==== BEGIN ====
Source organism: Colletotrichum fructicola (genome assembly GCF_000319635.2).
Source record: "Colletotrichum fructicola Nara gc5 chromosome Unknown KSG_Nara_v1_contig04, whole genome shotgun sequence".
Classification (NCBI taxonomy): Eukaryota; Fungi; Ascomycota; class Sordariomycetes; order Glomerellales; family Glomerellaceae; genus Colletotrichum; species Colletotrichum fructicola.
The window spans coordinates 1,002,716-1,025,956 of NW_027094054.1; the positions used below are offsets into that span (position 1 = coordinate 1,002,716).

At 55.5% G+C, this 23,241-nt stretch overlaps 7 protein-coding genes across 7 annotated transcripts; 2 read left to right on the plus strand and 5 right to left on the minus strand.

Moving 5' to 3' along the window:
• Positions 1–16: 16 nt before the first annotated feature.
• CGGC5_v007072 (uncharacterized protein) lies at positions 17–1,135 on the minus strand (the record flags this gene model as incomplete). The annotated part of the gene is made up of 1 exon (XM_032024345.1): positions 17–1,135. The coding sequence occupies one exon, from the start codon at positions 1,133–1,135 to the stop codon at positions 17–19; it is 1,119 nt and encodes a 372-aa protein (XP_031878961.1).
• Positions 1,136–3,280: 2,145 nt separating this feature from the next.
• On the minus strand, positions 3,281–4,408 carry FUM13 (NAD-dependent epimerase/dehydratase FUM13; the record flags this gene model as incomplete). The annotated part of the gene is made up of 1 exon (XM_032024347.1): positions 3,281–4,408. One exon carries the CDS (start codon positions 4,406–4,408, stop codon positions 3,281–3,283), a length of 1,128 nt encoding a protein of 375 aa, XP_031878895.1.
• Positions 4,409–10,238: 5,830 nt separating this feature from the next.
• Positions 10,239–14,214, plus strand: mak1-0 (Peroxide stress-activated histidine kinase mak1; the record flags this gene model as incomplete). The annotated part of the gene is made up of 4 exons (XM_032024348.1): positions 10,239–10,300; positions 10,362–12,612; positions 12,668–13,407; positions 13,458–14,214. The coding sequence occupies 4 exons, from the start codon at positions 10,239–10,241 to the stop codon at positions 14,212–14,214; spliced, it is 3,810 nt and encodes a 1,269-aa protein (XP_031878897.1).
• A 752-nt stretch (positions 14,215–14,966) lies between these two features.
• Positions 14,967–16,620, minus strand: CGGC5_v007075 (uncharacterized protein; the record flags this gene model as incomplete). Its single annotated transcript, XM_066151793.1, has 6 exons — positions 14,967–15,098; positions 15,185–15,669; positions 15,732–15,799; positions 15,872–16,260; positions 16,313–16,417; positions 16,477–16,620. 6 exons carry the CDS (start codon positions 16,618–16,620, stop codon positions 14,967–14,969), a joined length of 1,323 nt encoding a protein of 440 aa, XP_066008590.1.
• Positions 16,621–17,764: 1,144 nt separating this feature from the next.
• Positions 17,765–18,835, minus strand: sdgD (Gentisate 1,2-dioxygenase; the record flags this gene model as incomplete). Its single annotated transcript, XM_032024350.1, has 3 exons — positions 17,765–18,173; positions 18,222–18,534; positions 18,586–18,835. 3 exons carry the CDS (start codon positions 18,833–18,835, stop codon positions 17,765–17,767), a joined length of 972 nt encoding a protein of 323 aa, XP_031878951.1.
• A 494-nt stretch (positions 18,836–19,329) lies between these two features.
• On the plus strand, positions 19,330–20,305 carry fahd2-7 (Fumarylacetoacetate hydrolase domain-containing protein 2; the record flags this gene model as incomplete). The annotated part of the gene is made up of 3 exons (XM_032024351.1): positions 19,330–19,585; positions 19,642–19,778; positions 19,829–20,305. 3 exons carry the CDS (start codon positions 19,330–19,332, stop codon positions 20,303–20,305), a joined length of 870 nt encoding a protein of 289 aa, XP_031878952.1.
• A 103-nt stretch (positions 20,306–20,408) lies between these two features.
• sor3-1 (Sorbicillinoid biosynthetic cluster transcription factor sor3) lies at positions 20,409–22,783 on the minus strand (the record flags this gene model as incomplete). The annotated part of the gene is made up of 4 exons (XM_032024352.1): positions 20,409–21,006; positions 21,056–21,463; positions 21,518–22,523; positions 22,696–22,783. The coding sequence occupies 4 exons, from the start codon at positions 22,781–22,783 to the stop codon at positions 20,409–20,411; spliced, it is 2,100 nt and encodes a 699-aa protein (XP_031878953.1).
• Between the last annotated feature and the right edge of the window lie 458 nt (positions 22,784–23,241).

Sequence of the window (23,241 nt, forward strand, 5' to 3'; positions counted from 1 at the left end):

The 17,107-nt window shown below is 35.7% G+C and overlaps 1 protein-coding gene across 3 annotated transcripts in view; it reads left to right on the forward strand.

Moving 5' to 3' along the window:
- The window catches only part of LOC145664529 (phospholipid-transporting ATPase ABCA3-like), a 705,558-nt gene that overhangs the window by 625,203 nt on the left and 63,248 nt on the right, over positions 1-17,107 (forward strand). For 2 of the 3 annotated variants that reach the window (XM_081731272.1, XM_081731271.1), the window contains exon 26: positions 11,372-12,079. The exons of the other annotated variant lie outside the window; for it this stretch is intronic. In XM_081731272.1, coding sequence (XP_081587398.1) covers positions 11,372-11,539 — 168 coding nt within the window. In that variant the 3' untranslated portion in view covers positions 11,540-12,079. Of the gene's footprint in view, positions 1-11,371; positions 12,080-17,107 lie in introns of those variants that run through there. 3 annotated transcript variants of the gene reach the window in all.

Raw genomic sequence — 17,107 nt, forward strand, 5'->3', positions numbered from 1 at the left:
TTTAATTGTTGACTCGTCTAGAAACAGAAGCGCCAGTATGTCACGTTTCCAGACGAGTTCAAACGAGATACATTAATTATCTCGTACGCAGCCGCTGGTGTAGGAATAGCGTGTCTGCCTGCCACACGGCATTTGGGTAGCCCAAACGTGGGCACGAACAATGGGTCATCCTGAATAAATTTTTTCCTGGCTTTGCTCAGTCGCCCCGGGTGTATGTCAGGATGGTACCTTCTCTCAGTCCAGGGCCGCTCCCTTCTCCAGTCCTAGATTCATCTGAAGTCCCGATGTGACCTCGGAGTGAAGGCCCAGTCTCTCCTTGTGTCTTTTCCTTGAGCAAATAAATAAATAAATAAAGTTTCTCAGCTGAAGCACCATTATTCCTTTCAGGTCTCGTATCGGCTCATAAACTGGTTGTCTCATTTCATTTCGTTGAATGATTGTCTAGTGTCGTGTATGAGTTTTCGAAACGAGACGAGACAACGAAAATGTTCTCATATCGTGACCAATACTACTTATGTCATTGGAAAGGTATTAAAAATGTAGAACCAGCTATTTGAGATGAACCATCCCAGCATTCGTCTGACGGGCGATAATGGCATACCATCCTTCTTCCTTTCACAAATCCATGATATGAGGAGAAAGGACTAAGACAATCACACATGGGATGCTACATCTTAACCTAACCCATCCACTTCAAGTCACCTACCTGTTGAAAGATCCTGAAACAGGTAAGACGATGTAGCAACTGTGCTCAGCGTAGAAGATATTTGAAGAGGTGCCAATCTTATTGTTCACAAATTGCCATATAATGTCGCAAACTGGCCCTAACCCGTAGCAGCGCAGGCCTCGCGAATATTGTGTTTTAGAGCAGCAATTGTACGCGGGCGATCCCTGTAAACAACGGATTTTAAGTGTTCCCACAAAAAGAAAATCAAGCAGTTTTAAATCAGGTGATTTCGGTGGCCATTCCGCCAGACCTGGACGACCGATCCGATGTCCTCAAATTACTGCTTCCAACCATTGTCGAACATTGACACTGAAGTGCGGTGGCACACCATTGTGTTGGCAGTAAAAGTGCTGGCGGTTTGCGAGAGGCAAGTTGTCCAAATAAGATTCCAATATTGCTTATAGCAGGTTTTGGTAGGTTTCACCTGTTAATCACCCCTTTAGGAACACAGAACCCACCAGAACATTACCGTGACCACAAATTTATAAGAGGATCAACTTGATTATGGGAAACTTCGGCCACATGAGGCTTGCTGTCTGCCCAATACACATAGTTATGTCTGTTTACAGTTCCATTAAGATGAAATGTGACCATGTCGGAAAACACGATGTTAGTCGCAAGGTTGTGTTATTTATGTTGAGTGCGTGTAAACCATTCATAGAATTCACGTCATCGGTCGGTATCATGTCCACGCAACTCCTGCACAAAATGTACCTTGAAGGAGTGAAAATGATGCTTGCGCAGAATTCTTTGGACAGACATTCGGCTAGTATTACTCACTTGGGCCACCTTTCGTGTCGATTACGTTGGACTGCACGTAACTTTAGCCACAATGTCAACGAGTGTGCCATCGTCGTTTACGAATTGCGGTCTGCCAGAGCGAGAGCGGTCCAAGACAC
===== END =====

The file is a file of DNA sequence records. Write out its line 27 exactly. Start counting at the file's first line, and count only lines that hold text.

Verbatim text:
TTTAATTGTTGACTCGTCTAGAAACAGAAGCGCCAGTATGTCACGTTTCCAGACGAGTTCAAACGAGATACATTAATTATCTCGTACGCAGCCGCTGGTGTAGGAATAGCGTGTCTGCCTGCCACACGGCATTTGGGTAGCCCAAACGTGGGCACGAACAATGGGTCATCCTGAATAAATTTTTTCCTGGCTTTGCTCAGTCGCCCCGGGTGTATGTCAGGATGGTACCTTCTCTCAGTCCAGGGCCGCTCCCTTCTCCAGTCCTAGATTCATCTGAAGTCCCGATGTGACCTCGGAGTGAAGGCCCAGTCTCTCCTTGTGTCTTTTCCTTGAGCAAATAAATAAATAAATAAAGTTTCTCAGCTGAAGCACCATTATTCCTTTCAGGTCTCGTATCGGCTCATAAACTGGTTGTCTCATTTCATTTCGTTGAATGATTGTCTAGTGTCGTGTATGAGTTTTCGAAACGAGACGAGACAACGAAAATGTTCTCATATCGTGACCAATACTACTTATGTCATTGGAAAGGTATTAAAAATGTAGAACCAGCTATTTGAGATGAACCATCCCAGCATTCGTCTGACGGGCGATAATGGCATACCATCCTTCTTCCTTTCACAAATCCATGATATGAGGAGAAAGGACTAAGACAATCACACATGGGATGCTACATCTTAACCTAACCCATCCACTTCAAGTCACCTACCTGTTGAAAGATCCTGAAACAGGTAAGACGATGTAGCAACTGTGCTCAGCGTAGAAGATATTTGAAGAGGTGCCAATCTTATTGTTCACAAATTGCCATATAATGTCGCAAACTGGCCCTAACCCGTAGCAGCGCAGGCCTCGCGAATATTGTGTTTTAGAGCAGCAATTGTACGCGGGCGATCCCTGTAAACAACGGATTTTAAGTGTTCCCACAAAAAGAAAATCAAGCAGTTTTAAATCAGGTGATTTCGGTGGCCATTCCGCCAGACCTGGACGACCGATCCGATGTCCTCAAATTACTGCTTCCAACCATTGTCGAACATTGACACTGAAGTGCGGTGGCACACCATTGTGTTGGCAGTAAAAGTGCTGGCGGTTTGCGAGAGGCAAGTTGTCCAAATAAGATTCCAATATTGCTTATAGCAGGTTTTGGTAGGTTTCACCTGTTAATCACCCCTTTAGGAACACAGAACCCACCAGAACATTACCGTGACCACAAATTTATAAGAGGATCAACTTGATTATGGGAAACTTCGGCCACATGAGGCTTGCTGTCTGCCCAATACACATAGTTATGTCTGTTTACAGTTCCATTAAGATGAAATGTGACCATGTCGGAAAACACGATGTTAGTCGCAAGGTTGTGTTATTTATGTTGAGTGCGTGTAAACCATTCATAGAATTCACGTCATCGGTCGGTATCATGTCCACGCAACTCCTGCACAAAATGTACCTTGAAGGAGTGAAAATGATGCTTGCGCAGAATTCTTTGGACAGACATTCGGCTAGTATTACTCACTTGGGCCACCTTTCGTGTCGATTACGTTGGACTGCACGTAACTTTAGCCACAATGTCAACGAGTGTGCCATCGTCGTTTACGAATTGCGGTCTGCCAGAGCGAGAGCGGTCCAAGACAC